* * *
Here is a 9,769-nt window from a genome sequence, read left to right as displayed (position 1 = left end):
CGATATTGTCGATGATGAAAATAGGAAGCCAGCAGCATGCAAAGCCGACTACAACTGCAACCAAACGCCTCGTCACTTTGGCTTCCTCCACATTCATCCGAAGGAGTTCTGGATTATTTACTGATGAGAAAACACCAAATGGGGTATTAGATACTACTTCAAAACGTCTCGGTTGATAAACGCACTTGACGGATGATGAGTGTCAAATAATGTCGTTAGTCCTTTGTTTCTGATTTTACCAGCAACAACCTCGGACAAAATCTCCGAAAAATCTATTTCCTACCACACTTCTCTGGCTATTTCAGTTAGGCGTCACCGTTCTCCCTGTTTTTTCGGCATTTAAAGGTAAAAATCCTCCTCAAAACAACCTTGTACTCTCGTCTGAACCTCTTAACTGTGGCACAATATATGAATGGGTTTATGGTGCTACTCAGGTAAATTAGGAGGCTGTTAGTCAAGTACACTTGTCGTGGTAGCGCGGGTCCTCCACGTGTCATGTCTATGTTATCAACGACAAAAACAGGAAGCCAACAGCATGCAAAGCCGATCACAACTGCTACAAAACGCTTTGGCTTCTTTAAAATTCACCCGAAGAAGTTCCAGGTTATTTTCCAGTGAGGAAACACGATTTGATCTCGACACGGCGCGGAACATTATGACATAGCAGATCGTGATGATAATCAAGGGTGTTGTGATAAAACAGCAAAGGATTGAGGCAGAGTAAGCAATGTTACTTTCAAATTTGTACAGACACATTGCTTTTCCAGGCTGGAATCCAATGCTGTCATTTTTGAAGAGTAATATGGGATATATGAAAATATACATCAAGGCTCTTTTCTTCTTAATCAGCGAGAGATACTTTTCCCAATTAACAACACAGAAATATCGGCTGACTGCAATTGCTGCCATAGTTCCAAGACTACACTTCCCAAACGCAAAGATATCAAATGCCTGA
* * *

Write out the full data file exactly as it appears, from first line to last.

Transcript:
Here is a 9,769-nt window from a genome sequence, read left to right as displayed (position 1 = left end):
CGATATTGTCGATGATGAAAATAGGAAGCCAGCAGCATGCAAAGCCGACTACAACTGCAACCAAACGCCTCGTCACTTTGGCTTCCTCCACATTCATCCGAAGGAGTTCTGGATTATTTACTGATGAGAAAACACCAAATGGGGTATTAGATACTACTTCAAAACGTCTCGGTTGATAAACGCACTTGACGGATGATGAGTGTCAAATAATGTCGTTAGTCCTTTGTTTCTGATTTTACCAGCAACAACCTCGGACAAAATCTCCGAAAAATCTATTTCCTACCACACTTCTCTGGCTATTTCAGTTAGGCGTCACCGTTCTCCCTGTTTTTTCGGCATTTAAAGGTAAAAATCCTCCTCAAAACAACCTTGTACTCTCGTCTGAACCTCTTAACTGTGGCACAATATATGAATGGGTTTATGGTGCTACTCAGGTAAATTAGGAGGCTGTTAGTCAAGTACACTTGTCGTGGTAGCGCGGGTCCTCCACGTGTCATGTCTATGTTATCAACGACAAAAACAGGAAGCCAACAGCATGCAAAGCCGATCACAACTGCTACAAAACGCTTTGGCTTCTTTAAAATTCACCCGAAGAAGTTCCAGGTTATTTTCCAGTGAGGAAACACGATTTGATCTCGACACGGCGCGGAACATTATGACATAGCAGATCGTGATGATAATCAAGGGTGTTGTGATAAAACAGCAAAGGATTGAGGCAGAGTAAGCAATGTTACTTTCAAATTTGTACAGACACATTGCTTTTCCAGGCTGGAATCCAATGCTGTCATTTTTGAAGAGTAATATGGGATATATGAAAATATACATCAAGGCTCTTTTCTTCTTAATCAGCGAGAGATACTTTTCCCAATTAACAACACAGAAATATCGGCTGACTGCAATTGCTGCCATAGTTCCAAGACTACACTTCCCAAACGCAAAGATATCAAATGCCTGA